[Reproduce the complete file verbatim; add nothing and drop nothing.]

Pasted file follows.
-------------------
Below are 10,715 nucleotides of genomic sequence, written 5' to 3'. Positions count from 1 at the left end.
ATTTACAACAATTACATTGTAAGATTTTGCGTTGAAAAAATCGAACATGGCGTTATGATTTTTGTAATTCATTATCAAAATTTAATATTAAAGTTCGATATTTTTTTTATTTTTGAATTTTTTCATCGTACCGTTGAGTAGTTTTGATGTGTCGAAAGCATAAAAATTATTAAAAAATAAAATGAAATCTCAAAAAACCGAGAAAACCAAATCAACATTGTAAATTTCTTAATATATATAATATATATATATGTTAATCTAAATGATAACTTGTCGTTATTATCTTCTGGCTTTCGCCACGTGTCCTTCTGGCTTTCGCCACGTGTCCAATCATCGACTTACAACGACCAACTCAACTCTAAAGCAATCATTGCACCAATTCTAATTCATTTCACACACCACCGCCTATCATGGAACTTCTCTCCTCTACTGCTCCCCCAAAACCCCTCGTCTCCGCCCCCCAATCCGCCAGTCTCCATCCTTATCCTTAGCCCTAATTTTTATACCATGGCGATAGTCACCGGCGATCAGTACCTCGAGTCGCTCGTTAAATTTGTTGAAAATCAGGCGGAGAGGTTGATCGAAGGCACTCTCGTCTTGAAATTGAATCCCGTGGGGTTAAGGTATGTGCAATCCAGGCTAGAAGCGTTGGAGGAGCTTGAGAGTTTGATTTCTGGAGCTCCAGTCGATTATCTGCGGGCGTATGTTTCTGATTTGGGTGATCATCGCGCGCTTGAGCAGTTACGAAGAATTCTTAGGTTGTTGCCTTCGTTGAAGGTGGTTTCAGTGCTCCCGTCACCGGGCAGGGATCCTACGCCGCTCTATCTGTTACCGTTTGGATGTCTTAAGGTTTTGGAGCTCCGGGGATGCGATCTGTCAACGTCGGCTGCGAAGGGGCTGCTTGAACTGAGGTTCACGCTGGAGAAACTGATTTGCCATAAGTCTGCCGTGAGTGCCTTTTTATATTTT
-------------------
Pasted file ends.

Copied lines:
Below are 10,715 nucleotides of genomic sequence, written 5' to 3'. Positions count from 1 at the left end.
ATTTACAACAATTACATTGTAAGATTTTGCGTTGAAAAAATCGAACATGGCGTTATGATTTTTGTAATTCATTATCAAAATTTAATATTAAAGTTCGATATTTTTTTTATTTTTGAATTTTTTCATCGTACCGTTGAGTAGTTTTGATGTGTCGAAAGCATAAAAATTATTAAAAAATAAAATGAAATCTCAAAAAACCGAGAAAACCAAATCAACATTGTAAATTTCTTAATATATATAATATATATATATGTTAATCTAAATGATAACTTGTCGTTATTATCTTCTGGCTTTCGCCACGTGTCCTTCTGGCTTTCGCCACGTGTCCAATCATCGACTTACAACGACCAACTCAACTCTAAAGCAATCATTGCACCAATTCTAATTCATTTCACACACCACCGCCTATCATGGAACTTCTCTCCTCTACTGCTCCCCCAAAACCCCTCGTCTCCGCCCCCCAATCCGCCAGTCTCCATCCTTATCCTTAGCCCTAATTTTTATACCATGGCGATAGTCACCGGCGATCAGTACCTCGAGTCGCTCGTTAAATTTGTTGAAAATCAGGCGGAGAGGTTGATCGAAGGCACTCTCGTCTTGAAATTGAATCCCGTGGGGTTAAGGTATGTGCAATCCAGGCTAGAAGCGTTGGAGGAGCTTGAGAGTTTGATTTCTGGAGCTCCAGTCGATTATCTGCGGGCGTATGTTTCTGATTTGGGTGATCATCGCGCGCTTGAGCAGTTACGAAGAATTCTTAGGTTGTTGCCTTCGTTGAAGGTGGTTTCAGTGCTCCCGTCACCGGGCAGGGATCCTACGCCGCTCTATCTGTTACCGTTTGGATGTCTTAAGGTTTTGGAGCTCCGGGGATGCGATCTGTCAACGTCGGCTGCGAAGGGGCTGCTTGAACTGAGGTTCACGCTGGAGAAACTGATTTGCCATAAGTCTGCCGTGAGTGCCTTTTTATATTTT